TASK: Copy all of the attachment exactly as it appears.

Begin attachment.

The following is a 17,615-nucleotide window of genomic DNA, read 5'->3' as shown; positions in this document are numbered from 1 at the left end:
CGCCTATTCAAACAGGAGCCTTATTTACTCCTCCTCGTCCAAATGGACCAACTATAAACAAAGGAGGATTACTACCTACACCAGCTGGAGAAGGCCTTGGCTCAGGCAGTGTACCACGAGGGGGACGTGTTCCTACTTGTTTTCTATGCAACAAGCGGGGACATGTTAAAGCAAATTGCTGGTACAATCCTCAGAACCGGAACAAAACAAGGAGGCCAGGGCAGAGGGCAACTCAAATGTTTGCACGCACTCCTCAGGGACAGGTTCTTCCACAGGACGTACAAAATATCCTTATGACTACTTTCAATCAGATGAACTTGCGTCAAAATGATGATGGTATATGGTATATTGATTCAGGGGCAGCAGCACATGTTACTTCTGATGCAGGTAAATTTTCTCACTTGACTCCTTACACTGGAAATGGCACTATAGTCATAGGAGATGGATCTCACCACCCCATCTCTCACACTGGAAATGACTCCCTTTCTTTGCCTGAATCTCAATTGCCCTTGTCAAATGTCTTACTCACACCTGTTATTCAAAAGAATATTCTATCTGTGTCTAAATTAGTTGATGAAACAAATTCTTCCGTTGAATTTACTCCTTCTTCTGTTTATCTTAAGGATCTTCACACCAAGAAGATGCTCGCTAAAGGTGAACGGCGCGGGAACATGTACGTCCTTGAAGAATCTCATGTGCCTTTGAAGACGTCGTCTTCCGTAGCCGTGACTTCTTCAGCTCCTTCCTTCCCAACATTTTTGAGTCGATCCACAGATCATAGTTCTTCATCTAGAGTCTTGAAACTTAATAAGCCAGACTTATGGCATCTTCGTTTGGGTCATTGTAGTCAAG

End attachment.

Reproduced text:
The following is a 17,615-nucleotide window of genomic DNA, read 5'->3' as shown; positions in this document are numbered from 1 at the left end:
CGCCTATTCAAACAGGAGCCTTATTTACTCCTCCTCGTCCAAATGGACCAACTATAAACAAAGGAGGATTACTACCTACACCAGCTGGAGAAGGCCTTGGCTCAGGCAGTGTACCACGAGGGGGACGTGTTCCTACTTGTTTTCTATGCAACAAGCGGGGACATGTTAAAGCAAATTGCTGGTACAATCCTCAGAACCGGAACAAAACAAGGAGGCCAGGGCAGAGGGCAACTCAAATGTTTGCACGCACTCCTCAGGGACAGGTTCTTCCACAGGACGTACAAAATATCCTTATGACTACTTTCAATCAGATGAACTTGCGTCAAAATGATGATGGTATATGGTATATTGATTCAGGGGCAGCAGCACATGTTACTTCTGATGCAGGTAAATTTTCTCACTTGACTCCTTACACTGGAAATGGCACTATAGTCATAGGAGATGGATCTCACCACCCCATCTCTCACACTGGAAATGACTCCCTTTCTTTGCCTGAATCTCAATTGCCCTTGTCAAATGTCTTACTCACACCTGTTATTCAAAAGAATATTCTATCTGTGTCTAAATTAGTTGATGAAACAAATTCTTCCGTTGAATTTACTCCTTCTTCTGTTTATCTTAAGGATCTTCACACCAAGAAGATGCTCGCTAAAGGTGAACGGCGCGGGAACATGTACGTCCTTGAAGAATCTCATGTGCCTTTGAAGACGTCGTCTTCCGTAGCCGTGACTTCTTCAGCTCCTTCCTTCCCAACATTTTTGAGTCGATCCACAGATCATAGTTCTTCATCTAGAGTCTTGAAACTTAATAAGCCAGACTTATGGCATCTTCGTTTGGGTCATTGTAGTCAAG